It was from the base of Prayer Rock that Lynn Krause set out last September, leading ten people on a Sierra Club outing to the wildlands of the Navajo Reservation in northeastern Arizona. The monument Lynn chose to mark the start of our week-long trek was so impressive that I wondered if everything else along our route might pale by comparison. I needn’t have worried: Each day some equally remarkable arch, cave, butte, mesa, or canyon materialized to astonish us. Clearly Lynn had laid out the excursion in part for dramatic effect. As Sierra Club trip leaders generally do, she had painstakingly scouted the territory we were to traverse, mapping a hiking route that would both challenge and dazzle us.
I had singled out Lynn’s trek from among more than 350 outdoor adventures described in last year’s Outings Catalog (included, as always, in the January/February issue of Sierra), seduced by her promise of exploring mountains that “soar above blue deserts and fiery-red Windgate sandstone.” I had never thought of any desert as blue, but later, standing on a cliff in Broken Flute Valley and gazing out at silver-blue sagebrush crowding up to the edges of arroyos cut deep into the earth, I saw what Lynn meant.
I was lured also by the prospect of following “ancient Anasazi routes and Navajo sheep trails.” Though no archaeologist, I was curious about Anasazi culture, and welcomed a chance to see their now-crumbling cliff dwellings, faded pictographs and petroglyphs, and scattered postsherds. The idea of resorting to sheep trails struck me as odd at first, given the Sierra Club’s aversion to livestock-trampled land. But I knew that Navajo culture is bound up with the raising of sheep–the tribe has fought and bitterly lost battles with the U.S. government over grazing rights–and I found the thought of the trails somehow inviting. If on the one hand our group would be stepping in sheep dung and rambling through overgrazed pastures (as turned out to be the case, with virtually every tuft of grass on the range chewed to the roots), on the other we would be following paths bespeaking tumultuous years of Navajo history.
Perhaps the clincher for me, though, was the promise that a Navajo guide would accompany us. Charles Howe of Cove, Arizona, knows the land well; he had twice before worked with Lynn in guiding Sierra Club trips around his remote corner of the reservation. His presence among us was not arbitrary: The Navajo Nation requires trekkers on its land to be accompanied by a member of the tribe. This proved to be not a restriction but a benefit, since Charles gladly related his people’s beliefs to us and, at the end of the trip, built a sweat lodge in which we cleaned ourselves of six days’ dust and any lingering worldly cares.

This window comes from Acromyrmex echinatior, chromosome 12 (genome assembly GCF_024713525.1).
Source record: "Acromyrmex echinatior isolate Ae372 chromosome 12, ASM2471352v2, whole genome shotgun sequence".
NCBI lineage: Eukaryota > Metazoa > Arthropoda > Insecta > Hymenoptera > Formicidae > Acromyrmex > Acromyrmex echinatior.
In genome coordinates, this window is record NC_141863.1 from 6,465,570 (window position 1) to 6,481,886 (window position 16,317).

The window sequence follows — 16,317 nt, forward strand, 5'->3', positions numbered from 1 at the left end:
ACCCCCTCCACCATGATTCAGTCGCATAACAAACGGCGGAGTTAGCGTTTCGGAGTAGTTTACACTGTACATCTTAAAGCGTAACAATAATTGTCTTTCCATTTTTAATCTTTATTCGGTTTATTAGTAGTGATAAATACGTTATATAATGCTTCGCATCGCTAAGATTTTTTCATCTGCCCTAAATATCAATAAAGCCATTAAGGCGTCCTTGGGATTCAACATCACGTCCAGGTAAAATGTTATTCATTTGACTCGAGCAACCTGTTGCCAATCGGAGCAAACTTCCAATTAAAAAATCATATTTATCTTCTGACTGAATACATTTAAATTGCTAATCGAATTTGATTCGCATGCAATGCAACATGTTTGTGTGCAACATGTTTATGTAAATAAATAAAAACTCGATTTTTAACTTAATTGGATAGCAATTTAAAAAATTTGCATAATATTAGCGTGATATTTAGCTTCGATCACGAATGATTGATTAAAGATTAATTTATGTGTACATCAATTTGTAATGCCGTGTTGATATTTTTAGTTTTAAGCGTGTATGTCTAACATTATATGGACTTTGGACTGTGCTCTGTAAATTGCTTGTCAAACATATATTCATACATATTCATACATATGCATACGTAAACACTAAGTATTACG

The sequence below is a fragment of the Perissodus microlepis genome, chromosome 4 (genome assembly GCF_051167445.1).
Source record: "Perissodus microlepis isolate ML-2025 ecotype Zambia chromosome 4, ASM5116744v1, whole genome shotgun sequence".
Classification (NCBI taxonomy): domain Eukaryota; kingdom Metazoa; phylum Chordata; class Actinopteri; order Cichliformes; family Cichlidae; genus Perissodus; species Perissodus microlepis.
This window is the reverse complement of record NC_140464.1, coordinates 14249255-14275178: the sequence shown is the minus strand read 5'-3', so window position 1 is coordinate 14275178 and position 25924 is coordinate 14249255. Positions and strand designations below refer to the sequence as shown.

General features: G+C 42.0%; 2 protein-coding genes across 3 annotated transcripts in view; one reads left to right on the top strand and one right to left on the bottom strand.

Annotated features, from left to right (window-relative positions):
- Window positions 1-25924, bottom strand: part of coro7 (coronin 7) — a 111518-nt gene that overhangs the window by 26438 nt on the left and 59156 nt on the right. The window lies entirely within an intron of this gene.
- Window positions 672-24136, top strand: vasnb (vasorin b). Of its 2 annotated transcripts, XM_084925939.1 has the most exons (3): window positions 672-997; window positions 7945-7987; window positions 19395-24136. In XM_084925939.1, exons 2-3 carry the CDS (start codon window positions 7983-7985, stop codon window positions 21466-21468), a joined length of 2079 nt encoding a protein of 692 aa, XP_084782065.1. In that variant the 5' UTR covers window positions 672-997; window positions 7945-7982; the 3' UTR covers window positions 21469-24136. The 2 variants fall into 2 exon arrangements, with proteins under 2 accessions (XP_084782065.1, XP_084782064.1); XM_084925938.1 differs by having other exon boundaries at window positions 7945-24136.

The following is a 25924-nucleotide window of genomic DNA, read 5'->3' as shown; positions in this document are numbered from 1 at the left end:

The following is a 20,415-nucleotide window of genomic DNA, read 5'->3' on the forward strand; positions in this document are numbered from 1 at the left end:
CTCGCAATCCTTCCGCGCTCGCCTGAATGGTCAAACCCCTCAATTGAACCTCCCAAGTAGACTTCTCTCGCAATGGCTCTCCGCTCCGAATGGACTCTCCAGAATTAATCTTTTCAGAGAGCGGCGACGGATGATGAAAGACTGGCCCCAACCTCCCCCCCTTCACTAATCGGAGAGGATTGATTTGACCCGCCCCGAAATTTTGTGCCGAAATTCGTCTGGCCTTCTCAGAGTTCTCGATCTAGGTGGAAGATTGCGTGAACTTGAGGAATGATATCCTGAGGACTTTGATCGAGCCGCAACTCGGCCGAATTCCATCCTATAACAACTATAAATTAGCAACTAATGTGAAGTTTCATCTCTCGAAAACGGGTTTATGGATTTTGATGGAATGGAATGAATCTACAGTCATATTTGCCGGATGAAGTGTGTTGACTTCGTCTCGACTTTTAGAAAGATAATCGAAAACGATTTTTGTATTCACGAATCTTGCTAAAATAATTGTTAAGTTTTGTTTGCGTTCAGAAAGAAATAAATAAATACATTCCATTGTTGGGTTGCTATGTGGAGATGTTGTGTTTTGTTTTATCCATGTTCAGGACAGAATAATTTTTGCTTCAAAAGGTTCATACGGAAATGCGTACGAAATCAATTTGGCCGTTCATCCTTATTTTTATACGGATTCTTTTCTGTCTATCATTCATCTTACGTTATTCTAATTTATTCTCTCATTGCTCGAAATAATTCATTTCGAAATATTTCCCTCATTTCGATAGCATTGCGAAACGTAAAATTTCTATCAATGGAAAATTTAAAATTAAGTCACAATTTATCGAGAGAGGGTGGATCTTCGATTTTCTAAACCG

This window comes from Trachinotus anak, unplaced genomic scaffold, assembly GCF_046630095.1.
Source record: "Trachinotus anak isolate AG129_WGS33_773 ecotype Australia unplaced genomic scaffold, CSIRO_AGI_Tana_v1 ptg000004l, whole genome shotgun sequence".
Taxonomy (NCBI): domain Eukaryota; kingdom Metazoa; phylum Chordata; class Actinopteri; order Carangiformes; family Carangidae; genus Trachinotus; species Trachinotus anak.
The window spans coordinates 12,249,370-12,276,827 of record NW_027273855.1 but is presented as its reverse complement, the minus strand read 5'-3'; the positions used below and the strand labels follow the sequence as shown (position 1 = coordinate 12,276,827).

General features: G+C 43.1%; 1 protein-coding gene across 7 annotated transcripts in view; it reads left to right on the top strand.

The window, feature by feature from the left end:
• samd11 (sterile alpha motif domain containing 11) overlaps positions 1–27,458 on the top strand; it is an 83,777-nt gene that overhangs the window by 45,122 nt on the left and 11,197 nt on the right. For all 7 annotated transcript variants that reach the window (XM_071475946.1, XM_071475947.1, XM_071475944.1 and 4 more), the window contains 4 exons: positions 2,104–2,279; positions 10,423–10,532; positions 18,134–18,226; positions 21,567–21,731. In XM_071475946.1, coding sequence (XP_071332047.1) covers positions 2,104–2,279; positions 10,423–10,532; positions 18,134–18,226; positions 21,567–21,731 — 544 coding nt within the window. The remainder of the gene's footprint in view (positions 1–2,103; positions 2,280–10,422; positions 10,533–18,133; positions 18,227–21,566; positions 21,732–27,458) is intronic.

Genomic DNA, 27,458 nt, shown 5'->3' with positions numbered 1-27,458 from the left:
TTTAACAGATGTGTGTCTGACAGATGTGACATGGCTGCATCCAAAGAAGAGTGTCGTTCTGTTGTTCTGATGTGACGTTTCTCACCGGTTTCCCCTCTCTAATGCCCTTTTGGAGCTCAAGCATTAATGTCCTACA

Our “Highlight” trip–a small-scale version of the now-defunct Sierra Club High Trip–enjoyed the services of still another key player. Peggy Taylor of Flagstaff was our packer, negotiating her four-wheel-drive vehicle over precarious jeep roads in order to meet us each night with our commissary, personal gear, and water supply. She oversaw most camp functions, and enabled us to hike sunup to sundown with the lightest possible load: just daypacks holding three quarts each of water and the day’s lunch fixings.
I can’t say whether the participants on this outing–a thoroughly engaging and capable group of women and men –were exactly the sort who routinely sing up for Sierra Club trips. I’d venture to guess, though, that we were typical in one respect: We possessed widely varying degrees of interest in the Club’s conservation efforts. Some of us were ardent wilderness advocates, signers of petitions, and writers of letters to Congress, while others claimed no particular fondness for environmental activism at all, their sole interest in the Club being its outings program. How this group of total strangers was able to spend a week together without getting on each other’s nerves is hard to say, but I suspect it’s not uncommon on Club outings. On our trip, I think it had to do with the respect we gained for each other as we pushed ourselves to the limit, hiking together through the caprices of weather and the uncertainties of terrain, seldom complaining.
I also believe our group harmony had much to do with our humble attitude in the face of that immense landscape. For all of our conversation on the trail and around evening campfires, the most profound voices any of us heard were inner ones, those that speak loudest in the wilderness.
A Sierra Club trip to Navajo Reservation in Arizona is described. The trek explored the landscape along Navajo sheep routes and ancient Anasazi routes and was accompanied by a Navajo guide.